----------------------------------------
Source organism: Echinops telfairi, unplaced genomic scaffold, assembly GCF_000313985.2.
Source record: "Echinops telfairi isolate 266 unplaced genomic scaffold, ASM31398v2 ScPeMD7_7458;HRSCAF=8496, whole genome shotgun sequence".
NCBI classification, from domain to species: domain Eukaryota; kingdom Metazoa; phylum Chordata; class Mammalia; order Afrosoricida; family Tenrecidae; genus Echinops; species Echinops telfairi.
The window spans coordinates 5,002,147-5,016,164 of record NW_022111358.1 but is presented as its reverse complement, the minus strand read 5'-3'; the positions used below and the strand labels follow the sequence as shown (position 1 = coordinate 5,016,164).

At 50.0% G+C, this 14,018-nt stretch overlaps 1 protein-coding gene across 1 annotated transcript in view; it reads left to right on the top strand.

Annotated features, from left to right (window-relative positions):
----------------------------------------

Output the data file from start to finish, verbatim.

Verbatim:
Source organism: Echinops telfairi, unplaced genomic scaffold, assembly GCF_000313985.2.
Source record: "Echinops telfairi isolate 266 unplaced genomic scaffold, ASM31398v2 ScPeMD7_7458;HRSCAF=8496, whole genome shotgun sequence".
NCBI classification, from domain to species: domain Eukaryota; kingdom Metazoa; phylum Chordata; class Mammalia; order Afrosoricida; family Tenrecidae; genus Echinops; species Echinops telfairi.
The window spans coordinates 5,002,147-5,016,164 of record NW_022111358.1 but is presented as its reverse complement, the minus strand read 5'-3'; the positions used below and the strand labels follow the sequence as shown (position 1 = coordinate 5,016,164).

At 50.0% G+C, this 14,018-nt stretch overlaps 1 protein-coding gene across 1 annotated transcript in view; it reads left to right on the top strand.

Annotated features, from left to right (window-relative positions):